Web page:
The rest of the family was feeling a little run down with head colds on Saturday, so our hiking plans were put on hold. Instead we stayed at home and had a bird-themed day, setting out our feeders, slathering pine cones with peanut butter, and sticking apples on branches.
For the pine cones I followed a recipe from “Toad Cottages and Shooting Stars,” a wonderful book we talk about in “A Kitchen Garbage Garden.” We followed the recipe loosely – it’s not like we were making a souffle or anything – and essentially took a jar of peanut butter, added a couple of cups of cornmeal, a cup of whole wheat flour, 1/2 cup of vegetable oil, and whacked in a handful of dried fruit that was languishing in the pantry. Let the kids give that a good stir then slap it into the nooks and crannies of a pine cone (doing this over wax paper facilitates clean up), and hang them up outside, giving the birds, particularly insect-eaters, an appreciated boost of fat and protein.
Our other activity was to make a poster of ‘Our Backyard Birds’. I simply took a piece of poster board and had my son write a heading, then we stuck it on the side of the fridge with some magnets. Now every time we see a new species, we take a bit of blue tack and put up a card of that bird from Usborne’s set of ‘Fifty Birds to Spot.’ (Inexplicably, they didn’t include nuthatches in the set, so we made our own card.) In about 20 minutes of watching we clocked 7 species, and ultimately we should be able to rack up about thirty. It really gets the kids engaged and motivated to watch the birds, and the cards have great information about each species. If you live in North America, good options are these ‘Birds of North America’ flash cards, or the ‘Sibling Backyard Birding Flashcards.’ Or you can always make your own.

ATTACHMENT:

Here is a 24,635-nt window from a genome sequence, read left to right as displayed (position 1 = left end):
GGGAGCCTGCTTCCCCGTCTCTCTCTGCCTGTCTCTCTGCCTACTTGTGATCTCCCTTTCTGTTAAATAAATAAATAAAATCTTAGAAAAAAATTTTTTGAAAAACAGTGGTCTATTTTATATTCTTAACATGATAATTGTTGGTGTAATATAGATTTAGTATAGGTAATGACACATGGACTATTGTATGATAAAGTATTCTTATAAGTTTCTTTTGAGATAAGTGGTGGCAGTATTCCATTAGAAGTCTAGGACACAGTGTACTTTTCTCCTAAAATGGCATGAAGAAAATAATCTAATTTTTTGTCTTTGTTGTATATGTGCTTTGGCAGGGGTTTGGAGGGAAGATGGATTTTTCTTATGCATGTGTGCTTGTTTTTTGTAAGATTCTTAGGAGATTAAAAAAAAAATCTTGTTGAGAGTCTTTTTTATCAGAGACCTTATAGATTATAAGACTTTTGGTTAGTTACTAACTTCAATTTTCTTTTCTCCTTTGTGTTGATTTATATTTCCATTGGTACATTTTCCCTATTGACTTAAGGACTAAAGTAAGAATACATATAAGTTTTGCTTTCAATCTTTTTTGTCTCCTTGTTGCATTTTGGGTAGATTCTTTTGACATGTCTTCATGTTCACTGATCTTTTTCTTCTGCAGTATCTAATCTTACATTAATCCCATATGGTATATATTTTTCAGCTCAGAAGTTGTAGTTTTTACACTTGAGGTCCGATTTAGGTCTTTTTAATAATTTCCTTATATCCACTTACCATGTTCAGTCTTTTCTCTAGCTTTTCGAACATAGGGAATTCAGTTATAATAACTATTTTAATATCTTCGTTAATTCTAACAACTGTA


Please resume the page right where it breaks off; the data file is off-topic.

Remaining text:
Oddly, and sadly, enough, as I was writing this I heard a loud thwack and went out on our terrace to investigate. A greenfinch had unfortunately had its flight suddenly and permanently checked by one of our windows, and was lying lifeless on the tiles. What to do with it? Well, if you’re like me you put it in a Ziploc bag and place it in the fridge to show the kids when they get home from school. They were both amazed and saddened as they stroked its soft feathers and admired its tiny clawed toes and the brilliant yellow in its wings and tail. And if you think having a dead songbird in your fridge is somewhat offbeat, I have a friend who has an owl, a hummingbird, and a flying squirrel in his freezer. So there.